Amendment No. 4 would require the regional spatial strategy to include sub-regional plans for all parts of the region and for these to be prepared by such county councils, metropolitan district councils, unitary authorities and national park authorities any part of whose area is covered by the sub-region. Anyone would think that sub-regional strategies did not already take place. The classic example is the south Midlands/Milton Keynes area. That has a sub-regional strategy, covering as it does several district councils, two and a half county councils and touching as it does on the boundaries of three regions. A sub-regional strategy is taking place, so

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there is no problem in that regard and no problem about it taking place after the Bill becomes an Act. There is not an issue over sub-regional plans.

Regional spatial strategies will contain a new emphasis on sub-regions. As draft planning policy statement 11 makes clear, where sub-regional strategies are being drawn up, we would expect those authorities with strategic planning expertise in the area to take the lead on, or participate in, that work. However, we expect sub-regional strategies, in the sense of parts of the region having a distinct set of policies, to be the exception not the rule. Surely, that is a fair point. The whole point is to have sub-regional strategies where they are actually needed. The south Midlands/Milton Keynes example is a good one, and I have no doubt that others could be given. The Thames Gateway is another obvious example of where there is a sub-regional strategy, as again it covers three regions and two county councils, plus the GLA. Where they are needed, they can take place now and will be able to take place when the Bill is passed, but not all over the country—that is simply not needed.

We do not want to see a proliferation of plans, under the guise of sub-regional strategies. The noble Lord said that he did not want the structure plans back, but that is the underlying theme in proposing the amendment and making the kind of speeches that we have just heard. They imply that county councils want to continue their role, so there should be three levels of plan-making. That is what we are seeking to avoid. A two-tier planning system will be much easier to understand, and the ownership of the plans will be absolutely clear and unambiguous. That is very important. Otherwise, when we are faced with a strategic policy deficit, then sub-regional strategies will be prepared to deal with the specific growth or regeneration needs of an area. The three-tier system, which is what is being proposed in the amendment—let us make no bones about that—constrained as it has been by administrative boundaries, has sometimes failed to tackle sub-regional issues that are now for the first time beginning to be looked at in the revision of regional plans. The three-city area of Nottingham, Leicester and Derby in the east Midlands is just one example.

Amendment No. 9 is a new clause that would place a duty on county councils, unitary authorities, metropolitan district councils and national park authorities to advise not only regional planning bodies but also the Secretary of State and local planning authorities about strategic planning matters. The amendment would place a duty on those authorities to formulate sub-regional planning policy and provide for them to work jointly with other authorities or the regional planning body to do so. I hope that I have covered the sub-regional issue under Amendment No. 4. I would only add that we expect local authorities to work together under arrangements with the regional planning body to formulate sub-regional strategies for their area when they are needed. That includes the county councils. There is nothing in the Bill that restricts that happening. It can happen now and it will be able to happen under the Bill when it is passed.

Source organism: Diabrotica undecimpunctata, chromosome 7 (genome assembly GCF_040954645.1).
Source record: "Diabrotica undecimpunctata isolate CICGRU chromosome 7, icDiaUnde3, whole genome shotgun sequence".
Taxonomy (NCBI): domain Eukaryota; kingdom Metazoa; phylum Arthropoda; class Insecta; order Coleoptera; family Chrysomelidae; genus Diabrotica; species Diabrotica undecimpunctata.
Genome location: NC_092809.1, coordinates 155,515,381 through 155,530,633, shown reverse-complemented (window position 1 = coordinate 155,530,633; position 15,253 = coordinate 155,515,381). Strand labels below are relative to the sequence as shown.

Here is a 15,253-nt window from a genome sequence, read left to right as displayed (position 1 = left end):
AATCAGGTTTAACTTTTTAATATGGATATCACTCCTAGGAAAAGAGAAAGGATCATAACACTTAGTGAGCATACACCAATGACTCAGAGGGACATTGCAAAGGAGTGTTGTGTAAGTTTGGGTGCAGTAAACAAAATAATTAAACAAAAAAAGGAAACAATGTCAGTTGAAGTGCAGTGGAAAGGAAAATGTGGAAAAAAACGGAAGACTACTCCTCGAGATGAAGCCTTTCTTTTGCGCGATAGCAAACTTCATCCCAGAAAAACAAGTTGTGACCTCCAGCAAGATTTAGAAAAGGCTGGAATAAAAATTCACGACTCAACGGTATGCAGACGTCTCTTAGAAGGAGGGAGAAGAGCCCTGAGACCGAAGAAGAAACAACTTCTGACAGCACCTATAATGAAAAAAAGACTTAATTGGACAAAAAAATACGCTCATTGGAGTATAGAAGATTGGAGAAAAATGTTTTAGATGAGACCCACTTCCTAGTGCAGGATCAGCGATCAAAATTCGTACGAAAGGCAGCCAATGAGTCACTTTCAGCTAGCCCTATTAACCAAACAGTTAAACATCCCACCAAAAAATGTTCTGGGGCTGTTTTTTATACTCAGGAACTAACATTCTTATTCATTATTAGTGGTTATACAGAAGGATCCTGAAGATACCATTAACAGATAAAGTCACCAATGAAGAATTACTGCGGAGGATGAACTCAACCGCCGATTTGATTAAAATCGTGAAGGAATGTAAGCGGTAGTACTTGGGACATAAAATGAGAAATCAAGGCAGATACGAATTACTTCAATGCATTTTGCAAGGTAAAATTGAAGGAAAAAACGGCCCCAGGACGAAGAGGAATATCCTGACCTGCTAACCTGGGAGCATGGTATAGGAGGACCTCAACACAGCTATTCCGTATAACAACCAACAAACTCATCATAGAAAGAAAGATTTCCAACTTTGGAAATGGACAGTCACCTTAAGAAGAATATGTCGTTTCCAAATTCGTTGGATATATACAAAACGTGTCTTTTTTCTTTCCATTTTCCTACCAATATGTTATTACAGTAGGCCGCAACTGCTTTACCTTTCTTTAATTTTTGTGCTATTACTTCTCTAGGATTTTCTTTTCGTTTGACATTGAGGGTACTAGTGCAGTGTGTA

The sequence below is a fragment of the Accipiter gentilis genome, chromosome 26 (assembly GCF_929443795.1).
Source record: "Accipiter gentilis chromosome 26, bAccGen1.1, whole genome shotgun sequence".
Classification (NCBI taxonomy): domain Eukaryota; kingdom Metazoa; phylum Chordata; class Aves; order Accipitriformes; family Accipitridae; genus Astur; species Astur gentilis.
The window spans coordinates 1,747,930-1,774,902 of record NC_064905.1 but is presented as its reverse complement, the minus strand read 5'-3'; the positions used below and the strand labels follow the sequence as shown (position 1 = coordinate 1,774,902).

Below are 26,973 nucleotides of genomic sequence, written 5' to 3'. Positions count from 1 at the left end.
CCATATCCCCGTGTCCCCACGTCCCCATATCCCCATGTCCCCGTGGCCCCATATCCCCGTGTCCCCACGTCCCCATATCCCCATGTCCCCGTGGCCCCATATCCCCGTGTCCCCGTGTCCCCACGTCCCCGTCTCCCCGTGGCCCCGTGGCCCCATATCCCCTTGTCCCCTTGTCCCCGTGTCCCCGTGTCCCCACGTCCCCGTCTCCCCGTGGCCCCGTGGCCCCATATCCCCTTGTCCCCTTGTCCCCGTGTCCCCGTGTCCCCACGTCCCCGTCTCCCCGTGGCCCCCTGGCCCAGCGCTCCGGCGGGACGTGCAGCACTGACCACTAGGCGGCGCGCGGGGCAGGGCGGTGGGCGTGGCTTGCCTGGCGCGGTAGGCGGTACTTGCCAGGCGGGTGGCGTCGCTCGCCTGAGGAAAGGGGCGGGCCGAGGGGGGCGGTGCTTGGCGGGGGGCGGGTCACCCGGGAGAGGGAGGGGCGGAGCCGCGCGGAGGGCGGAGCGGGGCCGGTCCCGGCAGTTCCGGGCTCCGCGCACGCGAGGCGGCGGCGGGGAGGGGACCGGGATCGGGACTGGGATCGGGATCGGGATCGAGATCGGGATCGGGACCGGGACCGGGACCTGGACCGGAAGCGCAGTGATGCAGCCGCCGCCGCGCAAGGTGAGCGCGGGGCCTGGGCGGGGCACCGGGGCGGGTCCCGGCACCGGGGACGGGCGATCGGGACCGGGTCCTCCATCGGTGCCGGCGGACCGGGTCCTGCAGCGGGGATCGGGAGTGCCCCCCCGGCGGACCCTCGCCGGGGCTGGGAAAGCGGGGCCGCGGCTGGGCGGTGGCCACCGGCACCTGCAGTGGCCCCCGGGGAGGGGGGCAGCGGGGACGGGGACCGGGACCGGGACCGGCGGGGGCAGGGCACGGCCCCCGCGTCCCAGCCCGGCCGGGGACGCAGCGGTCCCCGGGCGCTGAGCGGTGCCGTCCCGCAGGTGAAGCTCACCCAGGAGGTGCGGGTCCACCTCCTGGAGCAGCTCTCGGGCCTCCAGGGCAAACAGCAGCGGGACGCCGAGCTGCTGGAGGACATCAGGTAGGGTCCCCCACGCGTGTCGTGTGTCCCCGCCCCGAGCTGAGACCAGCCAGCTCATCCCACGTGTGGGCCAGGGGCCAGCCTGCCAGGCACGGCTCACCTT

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We see no added value in county councils, metropolitan district councils, unitary authorities or national park authorities advising the Secretary of State on strategic planning matters as well as the regional planning body. Those authorities will make their voices heard anyway, through the regional spatial strategy revision process, and influence its outcome. It does not make sense for them to advise the Secretary of State independently of this. It would only result in more red tape, more paperwork, more cost and more bureaucracy. That is what is being proposed in the amendments—let us be quite honest and open about that.

The unitary, metropolitan district councils and national park authorities will be local planning authorities under the Bill and would be required to advise themselves under the amendment, while the role of the county councils in advising local planning authorities is already clearly defined in draft planning policy statement 12 and the regulations. There is also the option of the county council becoming a member of a joint committee to take on the role of preparing a local development document.

Amendment No. 10—the other new clause—would require the regional planning body to take advice from county councils, unitary authorities, the metropolitan district councils and the national park authorities on the preparation, review and monitoring of the implementation of the regional spatial strategy in relation to each region. The reappearance of this amendment is very surprising. The fact that it still refers to authorities in Clause 4(2) and not Clause 5(3) indicates that it has probably slipped through the net. It is a leftover from Committee stage. It seeks to fight old battles which the Government have in many ways accepted by our amendments in Committee. The amendment mirrors almost precisely what the amended Clause 5 already provides for. So we simply do not think it is necessary. Noble Lords have decided that the Government's concessions do not go far enough. However, as I said at the beginning, by no stretch of the imagination are Amendments Nos. 9 and 10 directly consequential on Amendment No. 4.